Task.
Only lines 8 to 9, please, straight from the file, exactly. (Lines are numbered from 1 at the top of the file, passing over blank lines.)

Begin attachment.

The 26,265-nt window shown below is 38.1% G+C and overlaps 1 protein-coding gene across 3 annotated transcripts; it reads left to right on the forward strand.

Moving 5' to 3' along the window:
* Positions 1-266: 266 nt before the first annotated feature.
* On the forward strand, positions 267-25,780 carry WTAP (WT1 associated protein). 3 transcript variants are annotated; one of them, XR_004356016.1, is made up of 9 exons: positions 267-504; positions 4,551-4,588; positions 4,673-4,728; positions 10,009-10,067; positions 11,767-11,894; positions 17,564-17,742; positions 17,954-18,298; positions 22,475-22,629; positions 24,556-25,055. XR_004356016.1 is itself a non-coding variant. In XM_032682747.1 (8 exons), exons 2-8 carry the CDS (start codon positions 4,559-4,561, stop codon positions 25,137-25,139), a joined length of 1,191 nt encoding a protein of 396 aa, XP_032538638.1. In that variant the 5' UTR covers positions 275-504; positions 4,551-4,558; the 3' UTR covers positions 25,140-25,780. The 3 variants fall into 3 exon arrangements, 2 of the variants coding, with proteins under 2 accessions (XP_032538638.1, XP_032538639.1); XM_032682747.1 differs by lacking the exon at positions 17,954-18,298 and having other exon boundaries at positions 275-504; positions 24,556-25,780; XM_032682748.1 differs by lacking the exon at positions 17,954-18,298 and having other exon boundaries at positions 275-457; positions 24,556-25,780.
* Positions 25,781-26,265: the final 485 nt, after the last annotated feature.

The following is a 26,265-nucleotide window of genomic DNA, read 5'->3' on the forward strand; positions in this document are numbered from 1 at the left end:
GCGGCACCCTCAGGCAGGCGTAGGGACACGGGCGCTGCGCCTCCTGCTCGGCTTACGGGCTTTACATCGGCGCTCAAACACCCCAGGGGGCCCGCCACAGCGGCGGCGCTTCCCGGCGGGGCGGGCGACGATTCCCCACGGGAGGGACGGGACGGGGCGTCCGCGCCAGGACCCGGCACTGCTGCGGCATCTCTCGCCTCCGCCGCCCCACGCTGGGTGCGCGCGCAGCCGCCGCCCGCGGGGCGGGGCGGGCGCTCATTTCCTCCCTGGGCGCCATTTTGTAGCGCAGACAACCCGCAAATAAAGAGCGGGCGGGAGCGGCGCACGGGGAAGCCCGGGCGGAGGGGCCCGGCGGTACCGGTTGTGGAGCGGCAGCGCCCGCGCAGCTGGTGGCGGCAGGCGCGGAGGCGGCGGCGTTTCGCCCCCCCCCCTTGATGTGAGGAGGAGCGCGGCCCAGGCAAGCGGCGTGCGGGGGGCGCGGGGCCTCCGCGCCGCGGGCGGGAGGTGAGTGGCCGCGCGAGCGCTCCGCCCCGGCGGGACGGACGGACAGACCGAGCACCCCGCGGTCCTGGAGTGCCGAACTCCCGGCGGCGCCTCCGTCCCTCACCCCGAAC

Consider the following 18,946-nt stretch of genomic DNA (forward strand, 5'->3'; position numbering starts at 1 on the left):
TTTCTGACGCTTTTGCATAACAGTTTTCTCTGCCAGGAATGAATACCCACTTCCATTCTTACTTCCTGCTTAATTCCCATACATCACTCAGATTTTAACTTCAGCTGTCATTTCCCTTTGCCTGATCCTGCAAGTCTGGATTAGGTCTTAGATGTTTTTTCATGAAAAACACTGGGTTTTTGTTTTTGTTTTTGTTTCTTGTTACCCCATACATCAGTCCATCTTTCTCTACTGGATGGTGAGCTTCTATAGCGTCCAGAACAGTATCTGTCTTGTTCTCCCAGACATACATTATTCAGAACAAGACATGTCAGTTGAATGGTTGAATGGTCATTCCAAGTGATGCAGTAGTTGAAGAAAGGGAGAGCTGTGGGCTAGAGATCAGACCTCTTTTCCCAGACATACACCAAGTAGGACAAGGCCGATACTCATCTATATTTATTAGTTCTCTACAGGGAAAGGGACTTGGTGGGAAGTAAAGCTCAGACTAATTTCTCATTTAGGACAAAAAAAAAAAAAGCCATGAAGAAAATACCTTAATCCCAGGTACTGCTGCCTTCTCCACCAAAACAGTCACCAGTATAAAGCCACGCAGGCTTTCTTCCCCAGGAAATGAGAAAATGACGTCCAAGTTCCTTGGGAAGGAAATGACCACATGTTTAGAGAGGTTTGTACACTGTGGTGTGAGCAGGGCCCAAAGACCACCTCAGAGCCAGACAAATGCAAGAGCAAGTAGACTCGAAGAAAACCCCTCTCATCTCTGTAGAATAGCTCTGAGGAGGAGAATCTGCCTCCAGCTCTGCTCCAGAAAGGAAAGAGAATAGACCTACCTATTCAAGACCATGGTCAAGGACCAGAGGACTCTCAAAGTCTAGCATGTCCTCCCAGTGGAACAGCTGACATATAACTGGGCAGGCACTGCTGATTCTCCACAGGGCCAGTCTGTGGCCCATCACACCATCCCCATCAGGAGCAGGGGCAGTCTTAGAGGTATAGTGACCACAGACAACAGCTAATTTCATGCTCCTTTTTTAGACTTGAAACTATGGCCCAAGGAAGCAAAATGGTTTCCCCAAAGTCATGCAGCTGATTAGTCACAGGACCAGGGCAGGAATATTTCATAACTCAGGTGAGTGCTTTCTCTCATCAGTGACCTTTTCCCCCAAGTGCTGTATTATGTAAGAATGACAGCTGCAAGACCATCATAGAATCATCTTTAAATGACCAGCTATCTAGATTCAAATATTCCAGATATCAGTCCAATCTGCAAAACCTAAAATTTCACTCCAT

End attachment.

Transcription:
Consider the following 18,946-nt stretch of genomic DNA (forward strand, 5'->3'; position numbering starts at 1 on the left):
TTTCTGACGCTTTTGCATAACAGTTTTCTCTGCCAGGAATGAATACCCACTTCCATTCTTACTTCCTGCTTAATTCCCATACATCACTCAGATTTTAACTTCAGCTGTCATTTCCCTTTGCCTGATCCTGCAAGTCTGGATTAGGTCTTAGATGTTTTTTCATGAAAAACACTGGGTTTTTGTTTTTGTTTTTGTTTCTTGTTACCCCATACATCAGTCCATCTTTCTCTACTGGATGGTGAGCTTCTATAGCGTCCAGAACAGTATCTGTCTTGTTCTCCCAGACATACATTATTCAGAACAAGACATGTCAGTTGAATGGTTGAATGGTCATTCCAAGTGATGCAGTAGTTGAAGAAAGGGAGAGCTGTGGGCTAGAGATCAGACCTCTTTTCCCAGACATACACCAAGTAGGACAAGGCCGATACTCATCTATATTTATTAGTTCTCTACAGGGAAAGGGACTTGGTGGGAAGTAAAGCTCAGACTAATTTCTCATTTAGGACAAAAAAAAAAAAAGCCATGAAGAAAATACCTTAATCCCAGGTACTGCTGCCTTCTCCACCAAAACAGTCACCAGTATAAAGCCACGCAGGCTTTCTTCCCCAGGAAATGAGAAAATGACGTCCAAGTTCCTTGGGAAGGAAATGACCACATGTTTAGAGAGGTTTGTACACTGTGGTGTGAGCAGGGCCCAAAGACCACCTCAGAGCCAGACAAATGCAAGAGCAAGTAGACTCGAAGAAAACCCCTCTCATCTCTGTAGAATAGCTCTGAGGAGGAGAATCTGCCTCCAGCTCTGCTCCAGAAAGGAAAGAGAATAGACCTACCTATTCAAGACCATGGTCAAGGACCAGAGGACTCTCAAAGTCTAGCATGTCCTCCCAGTGGAACAGCTGACATATAACTGGGCAGGCACTGCTGATTCTCCACAGGGCCAGTCTGTGGCCCATCACACCATCCCCATCAGGAGCAGGGGCAGTCTTAGAGGTATAGTGACCACAGACAACAGCTAATTTCATGCTCCTTTTTTAGACTTGAAACTATGGCCCAAGGAAGCAAAATGGTTTCCCCAAAGTCATGCAGCTGATTAGTCACAGGACCAGGGCAGGAATATTTCATAACTCAGGTGAGTGCTTTCTCTCATCAGTGACCTTTTCCCCCAAGTGCTGTATTATGTAAGAATGACAGCTGCAAGACCATCATAGAATCATCTTTAAATGACCAGCTATCTAGATTCAAATATTCCAGATATCAGTCCAATCTGCAAAACCTAAAATTTCACTCCAT